As the Democratic presidential primary captures the attention of the political world, Donald Trump is carpet-bombing 2020 voters with digital ads to try and weaponize the issue of immigration in a repeat of his xenophobic – and successful – 2016 strategy. And in his State Of the Union speech and rallies over the last two weeks, he once again is all-in on his divisive attacks and rhetoric that offer no solutions.
Democrats must respond — and not just to Hispanic and Latino voters. Silence isn’t an option because it cedes the issue to Trump. We need to both rebut his lies about immigrants and explain our vision for immigration that the public supports over Trump’s divisive and hate filled rhetoric.
As we saw in the 2018 midterm elections, the Republicans’ late “caravan” strategy failed to produce a repeat result for Trump. It also demonstrated that Democrats can neutralize these attacks – and turn immigration a winning issue – if they can articulate their vision of a functional system that contrasts with Trump’s cruel and chaotic policymaking.
It is critical, therefore, that Trump is not the only voice on immigration in 2020. But right now he is dominating social media and list-building with videos and ads on the wall, sanctuary cities and “criminal aliens”. According to Bully Pulpit Interactive tracking, in the last ten months, the Trump campaign spent over $3.2 million dollars on immigration ads on Facebook alone. More than every other presidential candidate combined. Trump’s ad budget for divisive immigration ads last year represented almost 16% of his budget.
Trump’s strategy is clear. He is going to try and keep weaponizing immigration like he did in 2016 and throughout his presidency. His campaign is banking on the fact that they can both energize his base and appeal to swing voters – a strategy that could work if Democrats don’t respond effectively.
In polling conducted by Global Strategy Group for the Immigration Hub, we found that swing voters are susceptible to Trump’s messaging if heard in a vacuum. But when those same voters hear a contrasting vision – one that focuses on humane solutions to fix our broken immigration system – they side with the progressive viewpoint and reject Trump’s cruel approach.
Democrats don’t need to make immigration the centerpiece of their campaign. Speaking to voters about their economic and health care concerns will be critical, but they also can’t let Trump’s attacks go unanswered and risk having voters only hear one side of the story. If Democrats say nothing, Trump will fill in the blanks about what Democrats stand for on immigration. This is an especially concerning point given that our polling showed that only 34 percent of voters know “very well” what Democrats stand for on immigration, versus 46 percent about the Republicans.
Trump’s radical policies have made him vulnerable on issues like family separation (opposed by 75 percent of the public) and his hateful rhetoric that is grounded in creating chaos. Democrats have clear ways to effectively contrast Trump’s draconian ideas with humane immigration policies that our polling shows are supported by both Democratic base voters and swing voters.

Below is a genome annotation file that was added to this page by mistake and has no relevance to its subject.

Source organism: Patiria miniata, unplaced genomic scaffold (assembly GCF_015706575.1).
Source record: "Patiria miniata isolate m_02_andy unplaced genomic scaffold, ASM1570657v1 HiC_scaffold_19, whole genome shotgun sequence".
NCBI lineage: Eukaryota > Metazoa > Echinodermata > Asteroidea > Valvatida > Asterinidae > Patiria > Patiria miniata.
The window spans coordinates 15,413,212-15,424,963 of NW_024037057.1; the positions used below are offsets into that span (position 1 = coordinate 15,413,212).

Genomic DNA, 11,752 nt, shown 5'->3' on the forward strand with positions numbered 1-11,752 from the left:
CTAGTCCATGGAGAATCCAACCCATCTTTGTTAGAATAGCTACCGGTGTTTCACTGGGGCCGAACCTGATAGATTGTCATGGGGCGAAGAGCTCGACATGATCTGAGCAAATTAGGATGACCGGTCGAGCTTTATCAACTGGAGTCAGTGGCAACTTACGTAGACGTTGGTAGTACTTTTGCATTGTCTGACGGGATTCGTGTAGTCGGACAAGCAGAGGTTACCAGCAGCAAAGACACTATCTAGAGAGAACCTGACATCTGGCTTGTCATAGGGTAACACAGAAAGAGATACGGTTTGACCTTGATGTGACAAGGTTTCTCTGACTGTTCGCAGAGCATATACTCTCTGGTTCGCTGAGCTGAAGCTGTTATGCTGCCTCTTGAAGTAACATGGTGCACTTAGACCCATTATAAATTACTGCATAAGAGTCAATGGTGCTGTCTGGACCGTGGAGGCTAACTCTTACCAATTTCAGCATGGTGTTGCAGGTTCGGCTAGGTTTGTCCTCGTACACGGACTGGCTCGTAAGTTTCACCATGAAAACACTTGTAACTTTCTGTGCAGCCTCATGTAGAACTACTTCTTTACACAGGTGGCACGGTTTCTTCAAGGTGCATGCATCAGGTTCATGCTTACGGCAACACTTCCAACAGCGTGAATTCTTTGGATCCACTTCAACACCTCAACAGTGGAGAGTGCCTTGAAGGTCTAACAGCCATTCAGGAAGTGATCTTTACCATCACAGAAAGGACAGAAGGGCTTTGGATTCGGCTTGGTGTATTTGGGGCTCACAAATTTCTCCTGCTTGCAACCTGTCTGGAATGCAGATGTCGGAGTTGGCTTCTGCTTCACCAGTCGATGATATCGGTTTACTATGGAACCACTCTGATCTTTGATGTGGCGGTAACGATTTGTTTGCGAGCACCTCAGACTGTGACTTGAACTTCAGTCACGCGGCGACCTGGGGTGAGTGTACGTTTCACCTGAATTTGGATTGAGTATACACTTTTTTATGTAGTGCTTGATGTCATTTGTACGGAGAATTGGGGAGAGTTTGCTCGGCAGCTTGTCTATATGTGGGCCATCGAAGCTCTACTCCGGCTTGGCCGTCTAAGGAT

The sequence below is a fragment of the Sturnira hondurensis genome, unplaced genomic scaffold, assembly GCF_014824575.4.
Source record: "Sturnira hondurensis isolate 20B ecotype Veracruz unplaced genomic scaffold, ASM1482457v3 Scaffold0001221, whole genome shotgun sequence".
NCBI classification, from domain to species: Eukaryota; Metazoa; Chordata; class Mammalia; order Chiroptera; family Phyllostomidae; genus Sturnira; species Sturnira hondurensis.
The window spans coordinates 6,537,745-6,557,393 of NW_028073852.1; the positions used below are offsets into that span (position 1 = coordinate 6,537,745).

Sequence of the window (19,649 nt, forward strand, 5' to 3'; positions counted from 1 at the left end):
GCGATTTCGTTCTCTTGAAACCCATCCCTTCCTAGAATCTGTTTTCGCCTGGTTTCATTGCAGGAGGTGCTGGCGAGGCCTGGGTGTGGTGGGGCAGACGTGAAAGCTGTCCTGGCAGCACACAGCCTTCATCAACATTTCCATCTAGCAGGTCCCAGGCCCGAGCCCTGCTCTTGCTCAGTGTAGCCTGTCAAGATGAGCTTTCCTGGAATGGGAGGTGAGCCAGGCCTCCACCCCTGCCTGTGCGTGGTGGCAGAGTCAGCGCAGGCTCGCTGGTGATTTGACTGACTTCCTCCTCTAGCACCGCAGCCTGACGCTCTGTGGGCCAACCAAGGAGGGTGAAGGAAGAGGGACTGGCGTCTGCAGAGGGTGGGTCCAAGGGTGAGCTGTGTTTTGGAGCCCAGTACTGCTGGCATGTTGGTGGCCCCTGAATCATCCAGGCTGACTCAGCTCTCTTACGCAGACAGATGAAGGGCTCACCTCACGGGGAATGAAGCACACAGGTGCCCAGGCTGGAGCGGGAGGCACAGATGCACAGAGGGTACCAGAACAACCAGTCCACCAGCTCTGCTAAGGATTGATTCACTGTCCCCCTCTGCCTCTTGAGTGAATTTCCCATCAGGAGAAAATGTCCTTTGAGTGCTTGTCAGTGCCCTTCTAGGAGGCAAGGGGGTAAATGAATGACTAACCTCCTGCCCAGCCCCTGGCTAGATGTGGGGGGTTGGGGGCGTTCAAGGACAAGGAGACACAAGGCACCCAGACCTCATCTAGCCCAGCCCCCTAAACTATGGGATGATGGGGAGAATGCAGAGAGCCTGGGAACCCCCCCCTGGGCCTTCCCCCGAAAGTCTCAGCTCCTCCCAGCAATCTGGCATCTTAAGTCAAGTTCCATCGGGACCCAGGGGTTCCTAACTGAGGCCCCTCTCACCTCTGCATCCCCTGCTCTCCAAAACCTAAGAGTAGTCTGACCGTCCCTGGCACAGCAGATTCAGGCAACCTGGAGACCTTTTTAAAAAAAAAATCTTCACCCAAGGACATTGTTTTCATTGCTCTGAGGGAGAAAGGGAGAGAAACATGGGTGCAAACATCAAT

Instead of Trump trying to deport everyone, we should reduce wait times for legal immigration and create a path to citizenship for the nation’s 11 million undocumented immigrants. Instead of Trump separating families and putting children in cages, we should have a fair and efficient process for those seeking asylum and refugees. Instead of Trump’s sweeping enforcement, we need greater accountability at Immigration and Customs Enforcement and Customs and Border Protection.
Trump and Republican vulnerability on immigration isn’t a theory. They aren’t invincible on the issue. In fact, we saw what happens when their gambits failed. During the 2018 midterms, Republicans spent millions of dollars on false attack ads on “caravans” and MS-13. It failed miserably. Democrats flipped 40 Republican House seats, including 21 Trump carried in 2016. And Trump immigration clones Lou Barletta, Kris Kobach, and Corey Stewart all lost soundly in statewide races.
While immigration was not as central in the handful of races in 2019, Republicans ran fear-mongering ads in a late act of desperation to shore up their base in the Kentucky and Louisiana gubernatorial races as well the state legislative races in Virginia. These candidates also lost.
Despite these recent successes in defeating Republican immigration attacks, Trump is a unique messenger on the issue and he looms large in 2020. We know that his base will never leave him and that they are energized by his immigration hyperbole. But swing voters are up for grabs on this issue when they are presented with a choice.
The Democratic nominee will have a unique opportunity to present a compelling narrative of his or her humane immigration solutions that the American people support over Trump’s hateful rhetoric.
The broader progressive community must also take the fight to Trump – and his millions of dollars of digital ads. We need to ensure that Trump isn’t the only voice on this issue and that the public knows the truth about his hateful attacks and unpopular immigration policies.
Nick Gourevitch is the partner and managing director of Global Strategy Group. Tyler Moran is the executive director of the Immigration Hub and previously served as an adviser to former Sen. Harry Reid (D-Nev.) and President Barack Obama.
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